Your job probably includes some responsibility for researching new trends or dreaming up innovative ideas. Lucky you! Alas, if you're like most people, you probably never feel like you have enough time to devote to those important projects. Often the activities with the most learning opportunity get squeezed out of the schedule by project meetings, administrative work, e-mail, and other day-to-day items.
Of course you need to set aside some time to simply do those tasks. But if you think more strategically about the way you tackle the creative growth assignments, you can find the time to work on them and increase your personal fulfillment -- as well as your value to your firm. Here's how:
Step 1: Find the Growth Opportunities
Brainstorm the development opportunities that either currently fall within the scope of your role or could if you asked for them. To come up with possibilities, try these techniques:
Look over your job description for activities that you would love to pursue, but haven't gotten to yet.
Think about some of the dreams that you had for your current position before you started. What did you hope to accomplish?
Set up a lunch or coffee with people in similar positions, either at your company or at a different company, and ask how they invest in learning.
Survey your current area of influence and jot down opportunities for improvement.
Step 2: Look for the Greatest Value
Once you've determined what types of development you could pursue within your position, you'll need to decide where to focus. One of the best ways to do this is to look at the value created by additional investment. For example, you may find it interesting to research best practices on internal communication systems, but improving communication between external customers and internal staff may produce a much higher return on investment by increasing client retention and sales. Evaluate each of your ideas in terms of the value generated for your organization. Then, decide on one or two that have the most potential to stretch your skills and have a meaningful organizational impact. (This important step will not only help you to focus but also assist you in explaining your reasoning to your boss.)
Step 3: Clarify the Related Actions
Part of the fun -- and challenge -- of development projects is that you get to define the path to reach your end destination. But if you just have stretches of a couple of hours -- or less -- to make meaningful progress, you should always have a clear sense of the next few steps on your projects. I recommend jotting them down in a place you can find later.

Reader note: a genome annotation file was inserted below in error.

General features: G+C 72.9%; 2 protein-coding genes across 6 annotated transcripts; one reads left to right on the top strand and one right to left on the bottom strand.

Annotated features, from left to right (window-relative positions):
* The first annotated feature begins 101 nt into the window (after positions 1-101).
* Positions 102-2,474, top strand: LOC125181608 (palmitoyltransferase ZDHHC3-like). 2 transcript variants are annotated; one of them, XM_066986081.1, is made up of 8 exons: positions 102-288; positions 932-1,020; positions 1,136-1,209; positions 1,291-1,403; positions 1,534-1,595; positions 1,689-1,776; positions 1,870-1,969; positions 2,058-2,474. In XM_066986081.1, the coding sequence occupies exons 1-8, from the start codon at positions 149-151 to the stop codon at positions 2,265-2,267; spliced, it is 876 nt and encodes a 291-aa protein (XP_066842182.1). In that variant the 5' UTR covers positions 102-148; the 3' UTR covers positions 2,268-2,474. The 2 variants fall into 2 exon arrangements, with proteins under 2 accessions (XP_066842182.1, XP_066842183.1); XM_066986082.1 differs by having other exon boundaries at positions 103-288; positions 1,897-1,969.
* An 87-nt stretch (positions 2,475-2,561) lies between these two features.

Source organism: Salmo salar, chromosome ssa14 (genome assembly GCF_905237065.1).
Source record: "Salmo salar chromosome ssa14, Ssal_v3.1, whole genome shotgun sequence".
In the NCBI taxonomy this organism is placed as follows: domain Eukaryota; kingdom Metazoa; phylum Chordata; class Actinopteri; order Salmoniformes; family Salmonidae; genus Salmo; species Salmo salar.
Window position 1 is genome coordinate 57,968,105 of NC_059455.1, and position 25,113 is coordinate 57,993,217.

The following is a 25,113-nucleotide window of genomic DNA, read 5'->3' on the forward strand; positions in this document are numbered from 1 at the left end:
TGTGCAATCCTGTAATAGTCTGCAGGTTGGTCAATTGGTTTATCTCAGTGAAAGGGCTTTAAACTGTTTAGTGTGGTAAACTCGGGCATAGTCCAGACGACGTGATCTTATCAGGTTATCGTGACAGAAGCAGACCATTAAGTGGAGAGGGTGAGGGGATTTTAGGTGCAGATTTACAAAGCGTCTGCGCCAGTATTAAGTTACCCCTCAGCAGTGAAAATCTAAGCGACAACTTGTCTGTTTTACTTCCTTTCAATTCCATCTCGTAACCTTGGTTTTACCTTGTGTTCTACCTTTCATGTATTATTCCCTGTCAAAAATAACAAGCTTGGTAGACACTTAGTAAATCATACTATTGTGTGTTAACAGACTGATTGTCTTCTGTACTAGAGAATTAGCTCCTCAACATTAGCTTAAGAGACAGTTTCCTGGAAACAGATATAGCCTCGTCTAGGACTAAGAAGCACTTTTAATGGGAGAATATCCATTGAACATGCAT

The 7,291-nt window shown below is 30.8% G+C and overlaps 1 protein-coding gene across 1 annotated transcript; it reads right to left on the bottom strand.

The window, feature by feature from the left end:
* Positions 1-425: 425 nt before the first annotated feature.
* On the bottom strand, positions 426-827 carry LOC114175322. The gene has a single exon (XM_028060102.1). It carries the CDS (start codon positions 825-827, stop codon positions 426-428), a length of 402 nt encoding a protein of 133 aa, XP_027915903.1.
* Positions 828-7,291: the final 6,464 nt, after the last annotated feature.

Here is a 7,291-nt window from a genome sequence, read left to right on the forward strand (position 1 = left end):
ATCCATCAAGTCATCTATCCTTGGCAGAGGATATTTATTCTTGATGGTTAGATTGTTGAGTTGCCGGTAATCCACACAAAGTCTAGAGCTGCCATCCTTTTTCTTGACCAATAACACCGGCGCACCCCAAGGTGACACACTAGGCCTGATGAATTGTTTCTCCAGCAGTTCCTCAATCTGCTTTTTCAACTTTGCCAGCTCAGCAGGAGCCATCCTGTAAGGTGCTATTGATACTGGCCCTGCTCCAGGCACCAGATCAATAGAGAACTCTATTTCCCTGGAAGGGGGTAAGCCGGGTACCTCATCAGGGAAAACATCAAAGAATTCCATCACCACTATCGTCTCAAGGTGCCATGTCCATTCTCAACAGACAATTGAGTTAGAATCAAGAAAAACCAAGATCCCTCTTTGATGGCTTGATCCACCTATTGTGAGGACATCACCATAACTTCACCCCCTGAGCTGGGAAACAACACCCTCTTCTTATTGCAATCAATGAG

For example, if you have the goal of researching other companies' website brand strategy in preparation for a redesign, give yourself these kind of directions:
- Find the top five highest traffic websites in our niche using Alexa.com
- Look at:
- The structure of the pages
- The overall design
- The imagery
- The color
- The typography
- The messaging
- The opportunities for customer engagement
- The advertisements
- The checkout process.
- Make note of anything that might work for our company and take some screen captures.
- Present findings to our redesign team.
By writing out exactly which actions you need to take to move forward on the ultimate goal of a redesign, you make it much easier to use spare minutes effectively.
Step 4: Decide on Acceptable Minimums
For both myself and my time coaching clients, I've found that it's too easy to keep moving important, non-urgent activities from week-to-week, because even when you have them on your calendar, you know you can put them off without major short-term repercussions. To remedy this situation, "acceptable minimums" do wonders. Here's what that means: For the one or two key areas for development in your job, decide on the minimum amount of time you want to spend on the related actions each week. For example, you could decide that you spend at least two hours a week moving ahead on the website redesign project and one hour a week reading about trends in your industry. Then, either make these blocks of time recurring events or schedule them in each week. (Ideally these blocks of time fall early in the day and early in the week so they don't fall off the edges of your workday.) Although an hour or two may seem like too short a time to make real progress, you'll amaze yourself at how much you can get done when you invest your time consistently in these areas. Plus if you have more time certain weeks, you can always do more.
With the right strategies, your daily work can provide consistent opportunities for growth and development. Now's the perfect time to head over to your work calendar to book an appointment with personal growth.
Article originally published on Harvard Business Review: Make Time for Growth Assignments in Your Daily Work
About Real Life E
Elizabeth Grace Saunders is the founder and CEO of Real Life E® a time coaching company that empowers individuals who feel guilty, overwhelmed and frustrated to feel peaceful, confident and accomplished. She is an expert on achieving more success with less stress. Real Life E® also encourages Christians to align themselves with God's heart through Divine Time Management.
McGraw Hill published her first book The 3 Secrets to Effective Time Investment: How to Achieve More Success with Less Stress. Harvard Business Review published her second book How to Invest Your Time Like Money. Elizabeth contributes to blogs like Harvard Business Review, Forbes, and Fast Company and has appeared on CBS, ABC, NBC, and Fox.